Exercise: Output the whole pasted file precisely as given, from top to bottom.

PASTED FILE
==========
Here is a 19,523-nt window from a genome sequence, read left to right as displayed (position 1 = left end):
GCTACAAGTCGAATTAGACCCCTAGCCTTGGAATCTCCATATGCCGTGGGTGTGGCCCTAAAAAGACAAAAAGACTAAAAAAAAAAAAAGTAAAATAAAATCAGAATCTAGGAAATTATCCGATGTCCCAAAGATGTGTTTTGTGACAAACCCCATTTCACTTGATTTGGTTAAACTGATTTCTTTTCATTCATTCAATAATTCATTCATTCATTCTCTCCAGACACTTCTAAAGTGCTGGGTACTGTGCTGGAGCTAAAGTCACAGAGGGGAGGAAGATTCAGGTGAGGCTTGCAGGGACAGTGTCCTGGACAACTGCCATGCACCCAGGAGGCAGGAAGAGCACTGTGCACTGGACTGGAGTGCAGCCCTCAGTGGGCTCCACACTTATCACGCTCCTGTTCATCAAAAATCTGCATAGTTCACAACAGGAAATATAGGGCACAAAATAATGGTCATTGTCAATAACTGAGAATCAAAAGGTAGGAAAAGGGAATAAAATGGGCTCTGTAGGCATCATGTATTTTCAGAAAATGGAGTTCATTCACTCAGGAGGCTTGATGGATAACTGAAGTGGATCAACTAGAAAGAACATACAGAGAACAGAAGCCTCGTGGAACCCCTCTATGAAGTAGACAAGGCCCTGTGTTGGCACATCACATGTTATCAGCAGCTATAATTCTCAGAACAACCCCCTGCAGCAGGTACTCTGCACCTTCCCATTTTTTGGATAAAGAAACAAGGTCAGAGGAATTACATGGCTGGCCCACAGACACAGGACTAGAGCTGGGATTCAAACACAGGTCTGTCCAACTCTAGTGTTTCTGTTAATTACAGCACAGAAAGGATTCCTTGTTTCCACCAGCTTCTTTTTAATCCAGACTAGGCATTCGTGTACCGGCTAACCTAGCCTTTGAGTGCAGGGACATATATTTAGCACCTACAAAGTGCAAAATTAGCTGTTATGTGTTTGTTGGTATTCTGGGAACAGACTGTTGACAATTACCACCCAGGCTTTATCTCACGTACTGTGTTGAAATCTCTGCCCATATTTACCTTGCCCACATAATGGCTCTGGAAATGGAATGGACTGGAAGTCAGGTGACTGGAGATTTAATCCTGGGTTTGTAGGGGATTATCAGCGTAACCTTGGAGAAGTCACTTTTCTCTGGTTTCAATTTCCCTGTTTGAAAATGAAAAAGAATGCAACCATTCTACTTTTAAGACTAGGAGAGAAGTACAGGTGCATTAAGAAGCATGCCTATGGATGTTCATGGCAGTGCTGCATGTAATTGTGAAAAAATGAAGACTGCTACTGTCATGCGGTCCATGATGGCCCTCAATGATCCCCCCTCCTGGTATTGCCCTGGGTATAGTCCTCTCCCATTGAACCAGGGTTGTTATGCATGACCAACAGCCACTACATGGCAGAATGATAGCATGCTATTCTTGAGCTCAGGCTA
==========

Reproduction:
Here is a 19,523-nt window from a genome sequence, read left to right as displayed (position 1 = left end):
GCTACAAGTCGAATTAGACCCCTAGCCTTGGAATCTCCATATGCCGTGGGTGTGGCCCTAAAAAGACAAAAAGACTAAAAAAAAAAAAAGTAAAATAAAATCAGAATCTAGGAAATTATCCGATGTCCCAAAGATGTGTTTTGTGACAAACCCCATTTCACTTGATTTGGTTAAACTGATTTCTTTTCATTCATTCAATAATTCATTCATTCATTCTCTCCAGACACTTCTAAAGTGCTGGGTACTGTGCTGGAGCTAAAGTCACAGAGGGGAGGAAGATTCAGGTGAGGCTTGCAGGGACAGTGTCCTGGACAACTGCCATGCACCCAGGAGGCAGGAAGAGCACTGTGCACTGGACTGGAGTGCAGCCCTCAGTGGGCTCCACACTTATCACGCTCCTGTTCATCAAAAATCTGCATAGTTCACAACAGGAAATATAGGGCACAAAATAATGGTCATTGTCAATAACTGAGAATCAAAAGGTAGGAAAAGGGAATAAAATGGGCTCTGTAGGCATCATGTATTTTCAGAAAATGGAGTTCATTCACTCAGGAGGCTTGATGGATAACTGAAGTGGATCAACTAGAAAGAACATACAGAGAACAGAAGCCTCGTGGAACCCCTCTATGAAGTAGACAAGGCCCTGTGTTGGCACATCACATGTTATCAGCAGCTATAATTCTCAGAACAACCCCCTGCAGCAGGTACTCTGCACCTTCCCATTTTTTGGATAAAGAAACAAGGTCAGAGGAATTACATGGCTGGCCCACAGACACAGGACTAGAGCTGGGATTCAAACACAGGTCTGTCCAACTCTAGTGTTTCTGTTAATTACAGCACAGAAAGGATTCCTTGTTTCCACCAGCTTCTTTTTAATCCAGACTAGGCATTCGTGTACCGGCTAACCTAGCCTTTGAGTGCAGGGACATATATTTAGCACCTACAAAGTGCAAAATTAGCTGTTATGTGTTTGTTGGTATTCTGGGAACAGACTGTTGACAATTACCACCCAGGCTTTATCTCACGTACTGTGTTGAAATCTCTGCCCATATTTACCTTGCCCACATAATGGCTCTGGAAATGGAATGGACTGGAAGTCAGGTGACTGGAGATTTAATCCTGGGTTTGTAGGGGATTATCAGCGTAACCTTGGAGAAGTCACTTTTCTCTGGTTTCAATTTCCCTGTTTGAAAATGAAAAAGAATGCAACCATTCTACTTTTAAGACTAGGAGAGAAGTACAGGTGCATTAAGAAGCATGCCTATGGATGTTCATGGCAGTGCTGCATGTAATTGTGAAAAAATGAAGACTGCTACTGTCATGCGGTCCATGATGGCCCTCAATGATCCCCCCTCCTGGTATTGCCCTGGGTATAGTCCTCTCCCATTGAACCAGGGTTGTTATGCATGACCAACAGCCACTACATGGCAGAATGATAGCATGCTATTCTTGAGCTCAGGCTA